In parallel, Boris Johnson, to nobody’s surprise any more, continues to blunder from one debacle to the next, the most recent of which was to insult the Italians with glib remarks about prosecco sales.

On his side, Liam Fox caused astonishment by claiming that the EU would have to pay compensation to third countries across the world with which it has trade deals, to compensate them for Britain no longer being part of the EU with which they had signed their agreements!

And now, Theresa May has been embarrassingly rebuffed in her clumsy attempt to strike an early deal directly with Angela Merkel over the future residential status of EU citizens living and working in Britain and UK citizens in Europe. 

When May was campaigning to be Conservative party leader and thus PM, to appeal to the anti-european Tories, she argued that the future status of EU citizens would have to be part of the ongoing negotiations with the EU. Why then, four months later, are Tory MPs so quick to complain and call foul when Merkel and Tusk take the same position as May held in July?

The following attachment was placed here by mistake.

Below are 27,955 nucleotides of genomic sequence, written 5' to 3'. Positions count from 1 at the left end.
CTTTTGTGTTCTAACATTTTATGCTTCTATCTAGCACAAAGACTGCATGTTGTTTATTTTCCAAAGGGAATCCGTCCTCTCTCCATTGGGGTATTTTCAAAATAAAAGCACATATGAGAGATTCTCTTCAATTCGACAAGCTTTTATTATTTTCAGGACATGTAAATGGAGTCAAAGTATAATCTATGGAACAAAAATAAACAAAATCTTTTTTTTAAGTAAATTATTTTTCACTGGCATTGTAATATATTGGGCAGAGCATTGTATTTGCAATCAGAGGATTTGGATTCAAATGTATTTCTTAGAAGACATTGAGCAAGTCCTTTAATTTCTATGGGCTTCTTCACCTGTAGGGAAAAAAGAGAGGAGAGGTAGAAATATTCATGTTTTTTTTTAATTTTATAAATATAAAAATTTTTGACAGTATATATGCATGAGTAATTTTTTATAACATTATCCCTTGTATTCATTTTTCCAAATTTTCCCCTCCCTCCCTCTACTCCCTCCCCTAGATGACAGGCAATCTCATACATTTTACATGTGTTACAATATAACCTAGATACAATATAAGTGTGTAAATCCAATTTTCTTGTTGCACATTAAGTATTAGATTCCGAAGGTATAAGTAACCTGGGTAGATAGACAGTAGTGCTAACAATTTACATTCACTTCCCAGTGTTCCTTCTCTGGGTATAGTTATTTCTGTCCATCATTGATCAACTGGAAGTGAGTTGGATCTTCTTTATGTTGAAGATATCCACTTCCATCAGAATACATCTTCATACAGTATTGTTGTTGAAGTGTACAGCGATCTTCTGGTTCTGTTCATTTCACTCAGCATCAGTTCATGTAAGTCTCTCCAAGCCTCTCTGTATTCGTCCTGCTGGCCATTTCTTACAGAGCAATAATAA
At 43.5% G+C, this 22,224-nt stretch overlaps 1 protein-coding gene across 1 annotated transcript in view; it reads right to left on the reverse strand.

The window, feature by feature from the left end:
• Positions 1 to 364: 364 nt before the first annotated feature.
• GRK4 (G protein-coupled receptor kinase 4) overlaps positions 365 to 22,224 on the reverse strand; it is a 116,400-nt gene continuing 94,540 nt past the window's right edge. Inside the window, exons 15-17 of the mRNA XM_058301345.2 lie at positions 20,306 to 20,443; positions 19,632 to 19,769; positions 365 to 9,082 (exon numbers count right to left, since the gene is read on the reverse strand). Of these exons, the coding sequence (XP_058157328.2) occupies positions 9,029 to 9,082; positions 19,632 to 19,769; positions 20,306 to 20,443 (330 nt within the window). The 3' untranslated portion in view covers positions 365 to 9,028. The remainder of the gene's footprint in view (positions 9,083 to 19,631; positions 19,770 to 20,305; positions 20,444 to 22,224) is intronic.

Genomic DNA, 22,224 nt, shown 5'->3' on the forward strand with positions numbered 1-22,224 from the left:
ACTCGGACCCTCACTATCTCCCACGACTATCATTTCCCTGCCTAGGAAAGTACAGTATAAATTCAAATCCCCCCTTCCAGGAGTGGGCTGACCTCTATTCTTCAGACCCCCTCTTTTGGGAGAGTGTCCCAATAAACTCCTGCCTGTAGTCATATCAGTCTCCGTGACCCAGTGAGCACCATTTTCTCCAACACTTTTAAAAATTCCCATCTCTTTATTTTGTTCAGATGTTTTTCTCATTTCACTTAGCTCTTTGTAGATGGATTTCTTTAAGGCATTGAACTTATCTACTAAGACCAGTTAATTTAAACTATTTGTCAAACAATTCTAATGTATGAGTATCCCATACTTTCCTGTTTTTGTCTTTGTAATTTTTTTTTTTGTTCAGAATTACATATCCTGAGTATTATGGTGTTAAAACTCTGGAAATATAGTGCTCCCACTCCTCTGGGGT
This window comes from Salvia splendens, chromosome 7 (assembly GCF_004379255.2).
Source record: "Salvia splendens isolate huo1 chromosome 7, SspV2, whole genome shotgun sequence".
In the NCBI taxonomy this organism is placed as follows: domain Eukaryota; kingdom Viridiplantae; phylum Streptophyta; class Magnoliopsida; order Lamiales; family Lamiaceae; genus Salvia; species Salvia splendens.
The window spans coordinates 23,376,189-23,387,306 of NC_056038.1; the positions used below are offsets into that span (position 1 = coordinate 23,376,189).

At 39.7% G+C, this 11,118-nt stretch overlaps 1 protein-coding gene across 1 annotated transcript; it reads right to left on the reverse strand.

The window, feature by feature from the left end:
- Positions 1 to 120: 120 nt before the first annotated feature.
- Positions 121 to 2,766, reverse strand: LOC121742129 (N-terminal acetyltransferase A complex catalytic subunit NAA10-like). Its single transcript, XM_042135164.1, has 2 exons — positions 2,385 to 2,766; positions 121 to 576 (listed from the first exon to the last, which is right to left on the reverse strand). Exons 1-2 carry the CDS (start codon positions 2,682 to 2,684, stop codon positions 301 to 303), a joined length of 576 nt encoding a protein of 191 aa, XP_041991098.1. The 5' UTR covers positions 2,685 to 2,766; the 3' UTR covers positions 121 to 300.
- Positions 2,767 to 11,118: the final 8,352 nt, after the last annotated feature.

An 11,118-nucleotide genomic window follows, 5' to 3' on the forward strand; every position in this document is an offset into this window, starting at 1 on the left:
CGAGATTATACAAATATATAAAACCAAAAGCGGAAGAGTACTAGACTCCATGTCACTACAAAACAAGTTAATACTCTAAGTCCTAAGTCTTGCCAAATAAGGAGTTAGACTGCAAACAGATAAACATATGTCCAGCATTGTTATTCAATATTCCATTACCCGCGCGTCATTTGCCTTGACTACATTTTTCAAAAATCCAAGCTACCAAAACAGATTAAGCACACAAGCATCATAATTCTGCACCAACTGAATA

Because Theresa May has reversed her position. Our EU partners’ position remains the same - no negotiations before Article 50 is triggered and Britain sets out its stall. Merkel has said she can’t and won’t strike a pre-emptive deal.  In any case, she cannot make agreements on behalf of France,Netherlands and Austria, all of who have their own imminent elections to consider, let alone any other EU member. 

The hypocrisy of Tory MPs calling on the European Commission and national governments to end "the anxiety and uncertainty for UK and EU citizens living in one another's territories", while at the same time having caused and fuelled that same anxiety and uncertainty, has been called out by Tusk. 

With such an astounding level of Tory hypocrisy, incompetence and inconsistency, is it any wonder that our future negotiating partners are rapidly losing any residual goodwill towards the UK?

It is beholden on Theresa May’s government to start showing some awareness of the scale of the enormous task ahead, if the UK is to have any hope of striking a Brexit deal that is anything less than disastrous for Britain. The way they are handling this relatively simple issue does not augur well for the far more complex issues, involving difficult choices for Britain, that are looming on the horizon.

Richard Corbett is the Labour MEP for Yorkshire & Humber.